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The Wal-Mart Diet

Despite numerous studies, economists don't have a great explanation for the obesity epidemic. But even though we don't know what exactly is the main driver behind the chunk-ification of America, we may be getting a better sense of what isn't responsible.

I wrote in June about one study which found no link between fast food consumption and obesity. Now, a new study finds no evidence that the proliferation of Wal-Mart stores, many of which are packed with cheap processed foods, has led to weight gains. In fact, the existence of a big box retailer in an area seems to actually decrease weight slightly.

Charles Courtemanche from University of North Carolina at Greensboro and Art Carden of Rhodes College in Tennessee looked at county-level data on big box stores (different versions of Wal-Mart stores as well as Costcos) and survey data which captured residents' demographic information as well as eating, shopping, smoking, drinking, and exercising habits. They found that one additional regular Wal-Mart store (which doesn't sell groceries) was associated with a drop of 0.5 pounds for a person of the average height. An additional Super Wal-Mart, which does sell groceries, was associated with a weight drop of 0.18 pounds.

The researchers think this happens because cheaper goods from Wal-Mart allow shoppers to spend more of their budget on relatively expensive healthier foods. Providing some support to their assertion, when Courtemanche and Carden broke down their results by income, they found that the lowest-earning people saw the most weight loss:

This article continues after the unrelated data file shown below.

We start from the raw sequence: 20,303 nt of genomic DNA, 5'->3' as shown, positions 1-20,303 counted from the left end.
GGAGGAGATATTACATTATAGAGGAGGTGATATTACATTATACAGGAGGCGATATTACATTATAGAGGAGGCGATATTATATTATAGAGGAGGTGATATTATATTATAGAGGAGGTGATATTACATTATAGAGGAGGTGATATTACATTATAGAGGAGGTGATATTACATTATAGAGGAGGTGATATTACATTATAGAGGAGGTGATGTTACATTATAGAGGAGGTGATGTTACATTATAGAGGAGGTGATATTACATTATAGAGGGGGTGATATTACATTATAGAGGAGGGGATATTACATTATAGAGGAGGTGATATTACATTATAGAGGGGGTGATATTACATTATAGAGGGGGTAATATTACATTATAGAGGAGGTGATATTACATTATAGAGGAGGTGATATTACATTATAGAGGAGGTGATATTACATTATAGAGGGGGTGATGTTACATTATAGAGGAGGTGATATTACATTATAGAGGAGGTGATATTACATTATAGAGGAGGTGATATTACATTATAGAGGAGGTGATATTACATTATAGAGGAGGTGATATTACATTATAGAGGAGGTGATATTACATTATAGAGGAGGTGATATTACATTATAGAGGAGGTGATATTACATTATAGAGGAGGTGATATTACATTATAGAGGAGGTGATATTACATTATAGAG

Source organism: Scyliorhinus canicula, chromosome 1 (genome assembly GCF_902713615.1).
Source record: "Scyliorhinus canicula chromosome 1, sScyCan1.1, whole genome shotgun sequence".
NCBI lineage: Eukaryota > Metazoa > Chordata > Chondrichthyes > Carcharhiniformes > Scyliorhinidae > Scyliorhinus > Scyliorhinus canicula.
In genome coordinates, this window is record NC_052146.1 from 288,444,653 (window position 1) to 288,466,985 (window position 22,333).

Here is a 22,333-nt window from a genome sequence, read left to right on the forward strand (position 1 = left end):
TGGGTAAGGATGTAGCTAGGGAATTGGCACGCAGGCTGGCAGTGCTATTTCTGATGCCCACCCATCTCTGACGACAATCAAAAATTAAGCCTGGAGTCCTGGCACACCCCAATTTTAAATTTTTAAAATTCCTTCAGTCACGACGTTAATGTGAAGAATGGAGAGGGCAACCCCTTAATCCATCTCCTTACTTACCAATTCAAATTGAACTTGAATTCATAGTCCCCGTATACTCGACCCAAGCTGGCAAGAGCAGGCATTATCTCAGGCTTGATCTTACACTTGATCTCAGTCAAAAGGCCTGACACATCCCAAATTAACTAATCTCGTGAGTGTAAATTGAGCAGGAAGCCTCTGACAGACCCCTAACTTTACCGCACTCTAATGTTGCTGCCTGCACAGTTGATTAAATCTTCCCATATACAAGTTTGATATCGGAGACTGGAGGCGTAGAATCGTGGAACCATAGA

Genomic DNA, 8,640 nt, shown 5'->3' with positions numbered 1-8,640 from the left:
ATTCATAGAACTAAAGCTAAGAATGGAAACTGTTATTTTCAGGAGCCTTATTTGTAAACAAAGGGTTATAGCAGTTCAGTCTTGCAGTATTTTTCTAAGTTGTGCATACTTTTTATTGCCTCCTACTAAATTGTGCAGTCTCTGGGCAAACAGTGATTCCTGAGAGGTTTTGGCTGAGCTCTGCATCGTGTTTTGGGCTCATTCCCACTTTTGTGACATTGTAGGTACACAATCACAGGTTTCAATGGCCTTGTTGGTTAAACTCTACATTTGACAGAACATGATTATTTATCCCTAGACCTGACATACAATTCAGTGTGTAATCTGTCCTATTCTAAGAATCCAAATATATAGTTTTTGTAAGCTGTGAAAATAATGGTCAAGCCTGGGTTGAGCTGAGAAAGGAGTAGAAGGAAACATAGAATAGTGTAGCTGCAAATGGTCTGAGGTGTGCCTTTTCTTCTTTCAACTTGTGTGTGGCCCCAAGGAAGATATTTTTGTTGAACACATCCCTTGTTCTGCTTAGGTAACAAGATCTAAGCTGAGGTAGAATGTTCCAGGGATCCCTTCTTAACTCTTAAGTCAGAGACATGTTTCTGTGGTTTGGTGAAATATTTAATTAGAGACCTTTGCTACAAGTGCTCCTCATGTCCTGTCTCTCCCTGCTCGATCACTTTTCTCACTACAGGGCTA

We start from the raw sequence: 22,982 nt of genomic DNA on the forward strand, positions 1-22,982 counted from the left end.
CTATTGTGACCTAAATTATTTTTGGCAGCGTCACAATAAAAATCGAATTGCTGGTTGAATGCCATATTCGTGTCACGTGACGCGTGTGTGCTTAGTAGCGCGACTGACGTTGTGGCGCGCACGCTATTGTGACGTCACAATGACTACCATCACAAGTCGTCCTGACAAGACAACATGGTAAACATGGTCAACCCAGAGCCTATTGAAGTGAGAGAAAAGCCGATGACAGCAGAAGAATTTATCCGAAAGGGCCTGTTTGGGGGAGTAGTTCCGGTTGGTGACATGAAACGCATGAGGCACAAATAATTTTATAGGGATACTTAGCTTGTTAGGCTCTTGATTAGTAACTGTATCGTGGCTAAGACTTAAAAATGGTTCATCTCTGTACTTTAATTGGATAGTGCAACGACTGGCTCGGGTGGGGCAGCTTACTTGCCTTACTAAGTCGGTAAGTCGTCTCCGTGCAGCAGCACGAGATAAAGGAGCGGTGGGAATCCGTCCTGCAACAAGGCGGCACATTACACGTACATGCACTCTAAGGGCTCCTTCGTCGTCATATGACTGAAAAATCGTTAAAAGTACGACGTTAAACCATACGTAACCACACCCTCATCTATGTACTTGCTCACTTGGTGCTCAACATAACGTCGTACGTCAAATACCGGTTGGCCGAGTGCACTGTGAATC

This is not surprising since low-income consumers would presumably be the most sensitive to modest changes in prices and purchasing power.

Courtemanche and Carden also found evidence that purchases of fruits and vegetables increased after the introduction of a big box retailer. But the news isn't all good: An additional Wal-Mart also led to decreased exercise, though the reasons for this are somewhat mysterious. The researchers suggest a couple of reasons:

...these stores may in fact reduce functional exercise by causing a shift from walking-intensive downtown shopping to driving-intensive suburban shopping. Alternatively, if people are losing weight due to reduced fat intake, they may feel less of a need to exercise.
Neither of these is very convincing though. Still, overall Courtemance and Carden's paper may mean that Wal-Mart's slogan -- "Save money. Live better." -- may have a pound of truth to it.

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